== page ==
Meanwhile the cake was baking very satisfactorily, turning a beautiful golden colour and a really tempting smell began to rise from it. The two servants were now feeling very good, chatting with each other and laughing at each other’s jokes until the boy took a quick glance over the half-door to the cottage. “Jesus, Mary and Joseph!” he exclaimed. “We’re going to be well caught now, for mister Nolan and the wife are almost upon us!”
It was indeed the Noland back from the market, much earlier than expected. Shocked into action the servant girl quickly removed the cake from the fire and slipped it under the child’s chair to hide it from view. “He has a terrible look on his face,” she told the servant boy.
“That is no problem, for the idiot can’t tell them anything!”
No sooner was the cake hidden from view than the Nolans walked into the house. But all four of them nearly fainted with shock and fear, for as soon as the child saw its parents, he cried out loudly, “Hot, hot, under my chair!” The servants were frozen to the spot, dreading that their secret would be discovered, and they would be immediately dismissed from their positions. They could see the steam rising and the child continued to shout, “Hot, hot, under my chair!” No other words were uttered by the child, but the one constantly repeated phrase, “Hot, hot, under my chair.”
Still reeling from the shock of hearing their child speak out, Nolan and his wife just could not comprehend what he was saying. Trembling with excitement at the experience they never thought to take a moment to consider if his words were making any real sense at all. The child was still calling, “Hot, hot, under my chair!” and his parents never once thought to look around the room to see if anything wrong, and the two servants continued to look after their own interests by keeping silent. A sense of confusion continued to reign in the house until night began falling and everyone in the house was weary, and completely puzzled. Mrs. Nolan took hold of her son and carried him to his bed and tucked him in comfortably as she did every night. But there was not to be much rest for anyone in the house that night.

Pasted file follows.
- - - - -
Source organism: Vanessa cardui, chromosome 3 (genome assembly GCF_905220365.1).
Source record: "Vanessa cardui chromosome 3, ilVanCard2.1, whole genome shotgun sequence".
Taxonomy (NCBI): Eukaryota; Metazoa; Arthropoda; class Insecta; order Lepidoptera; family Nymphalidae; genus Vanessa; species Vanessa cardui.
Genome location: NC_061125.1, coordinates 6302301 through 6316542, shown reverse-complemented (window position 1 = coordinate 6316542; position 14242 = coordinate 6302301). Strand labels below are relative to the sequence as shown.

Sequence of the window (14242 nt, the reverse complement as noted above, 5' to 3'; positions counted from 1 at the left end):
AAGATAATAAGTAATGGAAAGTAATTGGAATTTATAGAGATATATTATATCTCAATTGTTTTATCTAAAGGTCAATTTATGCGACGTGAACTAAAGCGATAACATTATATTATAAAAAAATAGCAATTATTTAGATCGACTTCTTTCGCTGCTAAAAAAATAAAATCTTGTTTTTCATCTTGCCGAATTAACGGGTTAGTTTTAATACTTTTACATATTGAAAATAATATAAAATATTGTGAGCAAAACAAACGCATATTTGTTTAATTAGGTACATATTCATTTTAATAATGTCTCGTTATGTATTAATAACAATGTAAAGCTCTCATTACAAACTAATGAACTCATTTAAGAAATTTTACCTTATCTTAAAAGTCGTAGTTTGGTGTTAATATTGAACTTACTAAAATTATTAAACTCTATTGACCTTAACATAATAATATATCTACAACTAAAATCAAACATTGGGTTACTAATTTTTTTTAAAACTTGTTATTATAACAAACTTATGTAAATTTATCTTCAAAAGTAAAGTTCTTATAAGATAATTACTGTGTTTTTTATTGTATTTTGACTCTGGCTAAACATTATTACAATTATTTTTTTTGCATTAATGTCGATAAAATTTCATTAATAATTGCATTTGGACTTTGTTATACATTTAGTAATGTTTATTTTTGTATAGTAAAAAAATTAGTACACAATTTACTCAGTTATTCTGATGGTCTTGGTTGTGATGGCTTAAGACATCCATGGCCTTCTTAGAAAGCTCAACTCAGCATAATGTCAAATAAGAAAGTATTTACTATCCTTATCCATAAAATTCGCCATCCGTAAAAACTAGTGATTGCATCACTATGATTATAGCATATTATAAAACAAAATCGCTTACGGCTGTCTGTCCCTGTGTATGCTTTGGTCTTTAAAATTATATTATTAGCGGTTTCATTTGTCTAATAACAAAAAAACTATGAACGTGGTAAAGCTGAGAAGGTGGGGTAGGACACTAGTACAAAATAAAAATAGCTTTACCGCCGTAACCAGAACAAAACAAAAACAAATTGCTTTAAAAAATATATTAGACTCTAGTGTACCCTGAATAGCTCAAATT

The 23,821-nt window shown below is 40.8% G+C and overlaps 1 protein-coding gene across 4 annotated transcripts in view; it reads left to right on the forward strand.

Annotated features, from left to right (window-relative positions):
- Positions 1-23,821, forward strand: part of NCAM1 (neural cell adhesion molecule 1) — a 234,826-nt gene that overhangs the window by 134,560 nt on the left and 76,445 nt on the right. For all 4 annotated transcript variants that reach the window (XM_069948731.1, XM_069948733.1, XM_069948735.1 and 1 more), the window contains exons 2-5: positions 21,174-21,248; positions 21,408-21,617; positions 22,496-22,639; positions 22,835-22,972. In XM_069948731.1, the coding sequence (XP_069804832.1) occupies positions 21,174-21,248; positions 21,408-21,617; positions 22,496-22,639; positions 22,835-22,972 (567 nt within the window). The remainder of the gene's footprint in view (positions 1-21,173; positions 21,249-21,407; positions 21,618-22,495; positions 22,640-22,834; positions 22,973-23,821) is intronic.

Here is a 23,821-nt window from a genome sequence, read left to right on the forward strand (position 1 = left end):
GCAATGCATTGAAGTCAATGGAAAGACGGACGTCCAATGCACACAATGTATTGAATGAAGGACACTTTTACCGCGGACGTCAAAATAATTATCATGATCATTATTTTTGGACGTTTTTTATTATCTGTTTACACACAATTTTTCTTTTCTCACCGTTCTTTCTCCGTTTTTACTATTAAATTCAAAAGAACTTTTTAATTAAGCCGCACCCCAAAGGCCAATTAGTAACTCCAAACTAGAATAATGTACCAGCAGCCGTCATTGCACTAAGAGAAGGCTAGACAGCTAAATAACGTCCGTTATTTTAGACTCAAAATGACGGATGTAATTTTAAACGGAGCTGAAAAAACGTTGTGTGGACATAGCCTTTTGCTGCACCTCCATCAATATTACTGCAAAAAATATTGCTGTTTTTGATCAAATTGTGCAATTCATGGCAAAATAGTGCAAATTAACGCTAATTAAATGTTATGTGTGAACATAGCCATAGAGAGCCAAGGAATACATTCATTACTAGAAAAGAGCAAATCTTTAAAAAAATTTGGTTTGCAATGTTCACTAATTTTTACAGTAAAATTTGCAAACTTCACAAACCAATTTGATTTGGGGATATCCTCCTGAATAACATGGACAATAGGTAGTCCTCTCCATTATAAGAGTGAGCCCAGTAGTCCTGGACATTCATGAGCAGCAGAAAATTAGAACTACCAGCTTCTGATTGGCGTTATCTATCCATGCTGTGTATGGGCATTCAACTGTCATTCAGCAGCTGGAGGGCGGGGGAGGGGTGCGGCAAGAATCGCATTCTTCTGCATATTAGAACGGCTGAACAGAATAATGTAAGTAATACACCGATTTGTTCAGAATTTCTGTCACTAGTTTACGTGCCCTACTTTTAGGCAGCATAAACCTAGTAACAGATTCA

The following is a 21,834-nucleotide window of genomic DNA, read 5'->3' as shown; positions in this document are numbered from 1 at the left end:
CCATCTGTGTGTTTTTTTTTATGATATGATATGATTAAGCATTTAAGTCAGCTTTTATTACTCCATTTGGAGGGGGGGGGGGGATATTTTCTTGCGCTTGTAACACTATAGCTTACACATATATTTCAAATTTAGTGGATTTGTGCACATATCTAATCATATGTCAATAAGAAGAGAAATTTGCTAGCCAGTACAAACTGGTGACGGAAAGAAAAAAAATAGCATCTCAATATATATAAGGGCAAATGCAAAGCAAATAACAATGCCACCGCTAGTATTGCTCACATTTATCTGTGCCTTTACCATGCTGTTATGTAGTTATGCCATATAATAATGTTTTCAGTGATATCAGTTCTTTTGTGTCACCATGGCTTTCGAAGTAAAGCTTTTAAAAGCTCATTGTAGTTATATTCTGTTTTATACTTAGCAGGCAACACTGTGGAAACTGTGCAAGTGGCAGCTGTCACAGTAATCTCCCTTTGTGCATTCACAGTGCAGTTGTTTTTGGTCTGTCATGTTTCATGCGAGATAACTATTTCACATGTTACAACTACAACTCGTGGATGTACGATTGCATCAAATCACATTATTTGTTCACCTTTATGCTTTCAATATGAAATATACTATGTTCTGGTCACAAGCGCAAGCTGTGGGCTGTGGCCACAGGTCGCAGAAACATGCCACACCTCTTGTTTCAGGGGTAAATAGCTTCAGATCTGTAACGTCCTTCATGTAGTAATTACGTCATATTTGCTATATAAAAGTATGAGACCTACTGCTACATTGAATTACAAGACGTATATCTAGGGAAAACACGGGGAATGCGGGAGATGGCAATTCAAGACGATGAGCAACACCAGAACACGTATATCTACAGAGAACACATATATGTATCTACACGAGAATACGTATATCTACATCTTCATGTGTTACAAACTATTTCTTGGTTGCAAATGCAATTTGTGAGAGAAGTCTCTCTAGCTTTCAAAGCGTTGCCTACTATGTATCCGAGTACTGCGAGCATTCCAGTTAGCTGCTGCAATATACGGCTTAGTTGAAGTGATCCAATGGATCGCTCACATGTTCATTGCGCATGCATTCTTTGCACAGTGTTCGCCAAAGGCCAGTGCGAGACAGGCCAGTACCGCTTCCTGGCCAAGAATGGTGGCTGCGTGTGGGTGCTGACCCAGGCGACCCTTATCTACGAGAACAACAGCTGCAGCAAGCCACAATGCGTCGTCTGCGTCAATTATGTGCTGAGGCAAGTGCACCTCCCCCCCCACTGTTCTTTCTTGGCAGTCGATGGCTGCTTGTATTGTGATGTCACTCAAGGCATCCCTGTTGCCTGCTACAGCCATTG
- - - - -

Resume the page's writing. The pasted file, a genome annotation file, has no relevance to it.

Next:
In the deep blackness of the night a powerful storm sprang up, which shook the house to its foundations with its strength. It was as if the winds blew in from every point on the compass at one time, fighting with each other in an unending effort to gain mastery. But within these winds could be heard strange noises, music and shouting voices that were evidence that the ‘Good People’ were out and about in the night playing or battling among themselves. Believing that the strange noises would frighten her child with their loudness, Mrs. Nolan took a light in her hand and went to her son’s bed. “Is everything alright, son?” she asked calmly and quietly, although she did expect him to answer. To her surprise, however, she found that the child was not in her bed, for he was already away with the fairy horsemen that had come to fetch him.
After the mother had discovered that the child had disappeared the entire disturbance about the house ceased just as quickly as it had started. The music that had accompanied the ‘Good People’ now faded into the distance and the strong winds had become like a soft breeze on a warm summer’s morning. It was now that the Nolans realised that the fierce storm had been a simple fairy diversion to cover their nightly antics.
The child was never returned to the heartbroken Nolans, but from that moment onward the ‘Good People’ left them in peace. Never again did they hear the enchanting music coming from the distant hills, nor experience the passage of the fairy host near their home. It was a sad and lonely time for the couple and often they would look forlornly at the chair where their child would sit, delightedly watching the turf glowing red in the hearth and the sparks fluttering up the chimney.